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Urban Warfare: Grappling With Asan Akbar's Descent 

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When I hear pundits discuss the rationale of preemptive war, I think of the logic of the drive-by shooting. Both are about payback and the notion that you'd best do unto others before they do it to you. Forbearance, coalition and patience are tiresome compared to the cathartic energy of a shotgun blast from a moving car, or a big-ass war in a convenient Third World country.

At first I wasn't sure that I knew Asan Akbar, the Army sergeant who last week attacked his commanding officers, killing two with a grenade. Akbar attended Locke High School in South-Central Los Angeles in 1988, and I taught there for five years during the same period. I had hundreds of students in that time and knew many more, but his yearbook photo jogged my memory. Yes, he was that well-spoken, neatly dressed, intelligent young man.

I didn't know him very well, but I knew he had the respect of his teachers and his peers. That meant a lot at Locke High, where failure for black male students is epidemic. Akbar and those like him, the college-bound, had overcome such difficult odds that it was impossible not to feel deep admiration for their achievements. What these students contend with isn't just monumentally difficult but overwhelmingly so: In the years I taught there, I had five students shot, three killed. It wasn't just overt violence that these kids had to wrestle with, though. Psychological pressures took their toll as well. But at a school where nurses didn't even have Band-Aids, a school psychiatrist on hand to help with issues of mental health was too much to hope for. It's almost as if poor and working-class students of color don't become mentally ill.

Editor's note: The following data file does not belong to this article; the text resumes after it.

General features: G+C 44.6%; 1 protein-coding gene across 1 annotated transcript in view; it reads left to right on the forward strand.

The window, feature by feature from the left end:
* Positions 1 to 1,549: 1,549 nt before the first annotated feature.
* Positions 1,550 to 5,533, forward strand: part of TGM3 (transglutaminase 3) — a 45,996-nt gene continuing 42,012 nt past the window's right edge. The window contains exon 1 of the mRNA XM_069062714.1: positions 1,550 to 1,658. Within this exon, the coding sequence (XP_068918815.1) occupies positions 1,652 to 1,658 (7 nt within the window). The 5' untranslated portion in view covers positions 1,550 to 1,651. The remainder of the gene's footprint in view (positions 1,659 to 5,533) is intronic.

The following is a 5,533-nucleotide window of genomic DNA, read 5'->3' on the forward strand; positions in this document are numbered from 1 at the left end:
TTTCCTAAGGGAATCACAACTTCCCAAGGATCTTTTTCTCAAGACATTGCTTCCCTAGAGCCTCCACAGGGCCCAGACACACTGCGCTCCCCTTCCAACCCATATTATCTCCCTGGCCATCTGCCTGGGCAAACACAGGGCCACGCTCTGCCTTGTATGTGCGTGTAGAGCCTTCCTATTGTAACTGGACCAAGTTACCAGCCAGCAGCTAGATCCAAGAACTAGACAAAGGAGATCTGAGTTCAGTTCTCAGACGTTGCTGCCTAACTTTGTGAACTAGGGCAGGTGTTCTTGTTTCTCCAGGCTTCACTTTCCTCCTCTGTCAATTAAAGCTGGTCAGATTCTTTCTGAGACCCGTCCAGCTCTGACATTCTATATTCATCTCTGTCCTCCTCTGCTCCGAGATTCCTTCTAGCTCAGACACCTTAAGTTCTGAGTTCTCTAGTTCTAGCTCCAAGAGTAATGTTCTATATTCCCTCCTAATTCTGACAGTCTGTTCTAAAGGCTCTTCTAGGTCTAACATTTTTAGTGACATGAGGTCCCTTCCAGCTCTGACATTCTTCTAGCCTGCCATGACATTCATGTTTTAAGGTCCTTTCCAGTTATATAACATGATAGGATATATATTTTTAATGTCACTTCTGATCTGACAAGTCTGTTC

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Often, kids I was sure had their heads on right would crack up. A student of mine, an intelligent, college-bound athlete who was a classmate of Akbar's, pretty much had a nervous breakdown during lunch. He began to rap for friends and stopped and dared anyone to make him continue. Then he began to cry uncontrollably until his mother came for him and took him to the hospital.

With luck, good teachers and the love of family and friends, young black men do make it through, but the values you learn at school and the values you learn on the street are so different that the tension between the two can make a young man despair.

I suspect part of the reason why Akbar did what he did, an act of violence as a protest against violence, can only be understood if you know where that intelligent young man came from. The world he came to maturity in is the world of "Killa" King/Drew Medical Center, where military surgeons receive their training on sucking cavity wounds. It's the world of Rampart, of the drive-by.

Kids like Akbar succeed because they somehow generate a countervailing force equal to the force that's exerted upon them. Somehow these kids don't get crushed by BET-inspired "bling-bling" consumerism, or Tupac-like gangster martyrdom. They can handle the vicious streets of Los Angeles, the gangbangers who want to get up on them. They see the teachers who know what they're up against and who want them to succeed. Then they go into the world, the mainstream world, the white world, hoping to make it. Some do. They learn to decompress, to chill, to make positive choices, prioritize (greet police with a smile and hands visible). But others just boil with rage. That countervailing pressure that kept them going in South-Central now explodes outward. Everyone is trying to get up on you, take advantage of you; white people are insidious and tricky. They seduce you with the promise of inclusion, but the reality is that they think you're standoffish, arrogant, the prototypical angry black man, and if you're a Muslim like Akbar, the pressure is doubled. I think, finally, Akbar came to believe that he was despised by his peers and superiors in the army. The reporters say he was difficult and moody, angry and unreachable, in other words, an angry black man. I've lost many friends very much like this, intelligent men of promise who exploded in rage and paid the price: incarceration, drug abuse, death.

Akbar was quoted as saying, "You want to invade our country, rape our women, kill our children," but his act of preemptive violence didn't do squat to prevent the invasion of Iraq. If he chose to conscientiously object, maybe he could have made a difference. What he did manage to do is to bring suspicion on Muslims in the armed services, because he couldn't channel the rage he felt. If it's proved that he did commit the fragging of his commanding officers, for me it'll fall into the category of the bitter logic of the drive-by.

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